Thursday, August 24, 2017

Thursday Movie Picks - The Stage

Written as part of the weekly blogathon hosted by Wandering Through the Shelves. Join us, leave your field to flower - just pick three movies that fit the week's theme and write a bit about them!

All the world's a stage,
And all the men and women merely players;
They have their exits and their entrances,
And one man in his time plays many parts
  -William Shakespeare, As You Like It, II.vii

It's true, and in my time I have played many parts. Ever since I was an infant, I loved putting on a show for people. I would climb up on top of chairs or stools and perform, even before I could speak intelligibly, if my mother is to be believed. I didn't REALLY get into theater until middle school, right around the time I first saw Singin' in the Rain and told my Mom that I wanted to be Gene Kelly and Donald O'Connor, prompting her to sign me up for tap dancing lessons. Suddenly, I was a triple threat - good singer, good dancer, good actor - and got cast in shows I auditioned for outside of school plays. My love affair with the stage continues to this day, even though my last stage performance (playing Professor Bhaer in the musical version of Little Women, and making my mother cry) was in February of 2014. Living in NYC means an abundance of professional theater but a scarcity of truly amateur opportunities - everyone's trying to make it here - so I haven't tried. But once you're bitten by the bug, the itch to perform on stage in front of an audience never really goes away, and I'll be back performing soon. Just you wait.

These are three of my favorite movies about life on the stage (minus Shakespeare in Love, which I've picked for these things WAY too many times, and Birdman, which I expect will be picked a lot today).

To Be Or Not To Be (Ernst Lubitsch, 1942/Alan Johnson, 1983) Pick your flavor, the elegant Lubitsch touch or the Brooks-ian Borscht Belt. To my mind, they're both great. The story in both versions is the same: A husband and wife team are stars of the Warsaw theater scene of 1939 (Jack Benny/Mel Brooks and Carole Lombard/Anne Bancroft). Every night while the husband is performing Hamlet's famous "To be or not to be..." speech, a young Lieutenant pilot (Robert Stack/Tim Matheson) leaves the audience... to go backstage to romance the wife! She keeps seeing him because she likes the attention, but has no intention of actually leaving her husband. Eventually, the Nazis invade and our intrepid young Lieutenant becomes aware of a spy in the ranks. Mistaken identities, cross purposes, and lots and LOTS of hilarious scenes ensue as the theater troupe works together to fight the Nazis in whatever way they can. The plot is WAY too complicated to attempt to explain here, but in both versions it provides for ample comedy of all kinds, and tremendous performances from the stars. Since each version is essentially the same story tailored to the talents of its stars, they're just different enough to be good in their own way. I honestly can't choose which one I prefer. All I can say is they're both hilarious and worth a watch, especially in the current moment.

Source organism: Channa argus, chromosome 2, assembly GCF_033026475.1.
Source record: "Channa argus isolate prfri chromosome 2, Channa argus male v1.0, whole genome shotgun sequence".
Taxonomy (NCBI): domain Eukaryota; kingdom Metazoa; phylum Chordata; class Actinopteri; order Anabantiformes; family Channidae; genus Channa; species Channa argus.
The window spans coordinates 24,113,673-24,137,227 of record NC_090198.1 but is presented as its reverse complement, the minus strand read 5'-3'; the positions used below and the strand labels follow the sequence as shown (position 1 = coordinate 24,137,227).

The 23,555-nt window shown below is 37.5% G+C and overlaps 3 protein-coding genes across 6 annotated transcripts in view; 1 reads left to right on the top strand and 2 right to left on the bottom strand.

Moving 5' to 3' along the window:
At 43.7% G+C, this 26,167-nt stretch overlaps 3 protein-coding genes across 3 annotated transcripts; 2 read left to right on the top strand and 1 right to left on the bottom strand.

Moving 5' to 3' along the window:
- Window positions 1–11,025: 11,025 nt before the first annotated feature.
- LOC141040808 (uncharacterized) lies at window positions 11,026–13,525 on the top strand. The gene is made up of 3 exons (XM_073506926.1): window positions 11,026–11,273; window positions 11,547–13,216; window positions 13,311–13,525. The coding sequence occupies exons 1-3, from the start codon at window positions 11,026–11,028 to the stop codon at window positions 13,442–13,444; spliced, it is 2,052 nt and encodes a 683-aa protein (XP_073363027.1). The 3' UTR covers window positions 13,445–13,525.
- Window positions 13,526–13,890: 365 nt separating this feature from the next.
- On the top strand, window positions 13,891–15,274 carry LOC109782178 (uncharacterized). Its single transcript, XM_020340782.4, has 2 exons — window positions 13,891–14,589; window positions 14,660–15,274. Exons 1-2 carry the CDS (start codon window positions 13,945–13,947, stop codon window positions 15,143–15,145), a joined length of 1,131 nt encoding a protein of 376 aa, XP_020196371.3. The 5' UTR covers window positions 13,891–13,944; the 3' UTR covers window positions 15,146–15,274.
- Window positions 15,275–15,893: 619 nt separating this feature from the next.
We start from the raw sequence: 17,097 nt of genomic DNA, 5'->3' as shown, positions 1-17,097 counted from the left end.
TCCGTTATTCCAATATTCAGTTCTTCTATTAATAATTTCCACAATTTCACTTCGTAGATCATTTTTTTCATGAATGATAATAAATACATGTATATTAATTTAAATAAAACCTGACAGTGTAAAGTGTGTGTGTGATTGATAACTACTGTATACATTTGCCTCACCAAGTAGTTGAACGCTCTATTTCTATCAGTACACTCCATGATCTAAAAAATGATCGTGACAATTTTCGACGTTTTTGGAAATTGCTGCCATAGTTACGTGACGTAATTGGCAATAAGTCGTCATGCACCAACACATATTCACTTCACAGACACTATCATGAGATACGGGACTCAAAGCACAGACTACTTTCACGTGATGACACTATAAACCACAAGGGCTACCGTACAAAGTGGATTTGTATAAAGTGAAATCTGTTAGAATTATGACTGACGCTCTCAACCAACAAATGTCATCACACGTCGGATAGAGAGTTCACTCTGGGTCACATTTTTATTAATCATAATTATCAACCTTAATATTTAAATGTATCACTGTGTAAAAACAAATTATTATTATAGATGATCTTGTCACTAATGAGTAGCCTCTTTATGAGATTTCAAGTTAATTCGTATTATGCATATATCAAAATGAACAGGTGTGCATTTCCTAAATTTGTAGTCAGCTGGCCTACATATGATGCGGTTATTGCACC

The Last Metro (Francois Truffaut, 1980) During the Nazi occupation of Paris, a Gentile actress (Catherine Deneuve) struggles to keep her Jewish husband (Heinz Bennent) hidden in the theater's basement, while both acting and directing (for him) a new play. Gerard Depardieu plays the leading actor in the play, who is also a member of the resistance. The title refers to the last train of the evening, which all Parisians had to catch because of a Nazi curfew. Like many of Truffaut's films, there's a lot here that's a bit dull, but the moments when it comes alive are truly thrilling, and the combined star power of French Cinema Gods Deneuve and Depardieu is just amazing to watch. As with all of Truffaut's best films, this feels personal, and it was: Both his father and uncle were members of the French resistance, and were once caught passing messages (a scene he recreated in this film - one of its best sequences).

Being Julia (Istvan Szabo, 2004) Julia Lambert is the greatest stage actress of her day. But being a woman of a certain age, she is starting to be pushed out for younger, prettier actresses. An affair with a  young American reinvigorates her lust for life, but when she realizes he is using her to advance his career and social standing AND ALSO sleeping with a rival ingenue, Julia begins to plot her revenge. Annette Bening is delicious as Julia, tearing into the juicy part with the energy of a hungry lioness, and she receives great support from Jeremy Irons, Michael Gambon, Juliet Stevenson, and especially Lucy Punch as her rival. I could watch the scene where Julia hijacks the play to get revenge on Avice on a loop forever and be perfectly satisfied.